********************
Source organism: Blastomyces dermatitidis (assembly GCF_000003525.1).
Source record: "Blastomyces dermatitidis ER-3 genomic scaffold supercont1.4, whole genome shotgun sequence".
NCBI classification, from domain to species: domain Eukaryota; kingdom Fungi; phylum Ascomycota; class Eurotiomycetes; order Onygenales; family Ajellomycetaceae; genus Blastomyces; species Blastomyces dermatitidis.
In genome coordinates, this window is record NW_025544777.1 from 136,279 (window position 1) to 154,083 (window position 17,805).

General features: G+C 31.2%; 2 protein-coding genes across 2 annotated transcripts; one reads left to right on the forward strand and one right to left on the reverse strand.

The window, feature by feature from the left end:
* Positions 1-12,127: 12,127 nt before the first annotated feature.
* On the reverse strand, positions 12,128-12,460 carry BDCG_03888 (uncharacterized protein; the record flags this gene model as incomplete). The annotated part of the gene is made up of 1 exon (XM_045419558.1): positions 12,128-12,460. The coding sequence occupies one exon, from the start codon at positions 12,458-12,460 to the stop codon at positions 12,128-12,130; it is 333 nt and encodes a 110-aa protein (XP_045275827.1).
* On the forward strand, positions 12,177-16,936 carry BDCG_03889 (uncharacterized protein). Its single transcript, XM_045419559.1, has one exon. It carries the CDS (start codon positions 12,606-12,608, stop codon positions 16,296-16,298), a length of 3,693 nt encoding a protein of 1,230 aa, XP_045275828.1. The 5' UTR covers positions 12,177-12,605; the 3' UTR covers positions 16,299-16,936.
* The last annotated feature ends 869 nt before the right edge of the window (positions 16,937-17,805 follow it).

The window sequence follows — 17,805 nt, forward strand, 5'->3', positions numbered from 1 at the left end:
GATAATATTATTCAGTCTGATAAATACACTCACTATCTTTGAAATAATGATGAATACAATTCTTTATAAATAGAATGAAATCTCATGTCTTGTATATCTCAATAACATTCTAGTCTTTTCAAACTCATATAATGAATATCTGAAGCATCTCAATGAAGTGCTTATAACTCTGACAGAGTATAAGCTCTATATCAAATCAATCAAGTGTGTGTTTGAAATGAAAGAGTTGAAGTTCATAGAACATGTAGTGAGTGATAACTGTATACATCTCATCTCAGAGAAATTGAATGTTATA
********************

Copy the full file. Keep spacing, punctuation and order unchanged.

Source organism: Blastomyces dermatitidis (assembly GCF_000003525.1).
Source record: "Blastomyces dermatitidis ER-3 genomic scaffold supercont1.4, whole genome shotgun sequence".
NCBI classification, from domain to species: domain Eukaryota; kingdom Fungi; phylum Ascomycota; class Eurotiomycetes; order Onygenales; family Ajellomycetaceae; genus Blastomyces; species Blastomyces dermatitidis.
In genome coordinates, this window is record NW_025544777.1 from 136,279 (window position 1) to 154,083 (window position 17,805).

General features: G+C 31.2%; 2 protein-coding genes across 2 annotated transcripts; one reads left to right on the forward strand and one right to left on the reverse strand.

The window, feature by feature from the left end:
* Positions 1-12,127: 12,127 nt before the first annotated feature.
* On the reverse strand, positions 12,128-12,460 carry BDCG_03888 (uncharacterized protein; the record flags this gene model as incomplete). The annotated part of the gene is made up of 1 exon (XM_045419558.1): positions 12,128-12,460. The coding sequence occupies one exon, from the start codon at positions 12,458-12,460 to the stop codon at positions 12,128-12,130; it is 333 nt and encodes a 110-aa protein (XP_045275827.1).
* On the forward strand, positions 12,177-16,936 carry BDCG_03889 (uncharacterized protein). Its single transcript, XM_045419559.1, has one exon. It carries the CDS (start codon positions 12,606-12,608, stop codon positions 16,296-16,298), a length of 3,693 nt encoding a protein of 1,230 aa, XP_045275828.1. The 5' UTR covers positions 12,177-12,605; the 3' UTR covers positions 16,299-16,936.
* The last annotated feature ends 869 nt before the right edge of the window (positions 16,937-17,805 follow it).

The window sequence follows — 17,805 nt, forward strand, 5'->3', positions numbered from 1 at the left end:
GATAATATTATTCAGTCTGATAAATACACTCACTATCTTTGAAATAATGATGAATACAATTCTTTATAAATAGAATGAAATCTCATGTCTTGTATATCTCAATAACATTCTAGTCTTTTCAAACTCATATAATGAATATCTGAAGCATCTCAATGAAGTGCTTATAACTCTGACAGAGTATAAGCTCTATATCAAATCAATCAAGTGTGTGTTTGAAATGAAAGAGTTGAAGTTCATAGAACATGTAGTGAGTGATAACTGTATACATCTCATCTCAGAGAAATTGAATGTTATA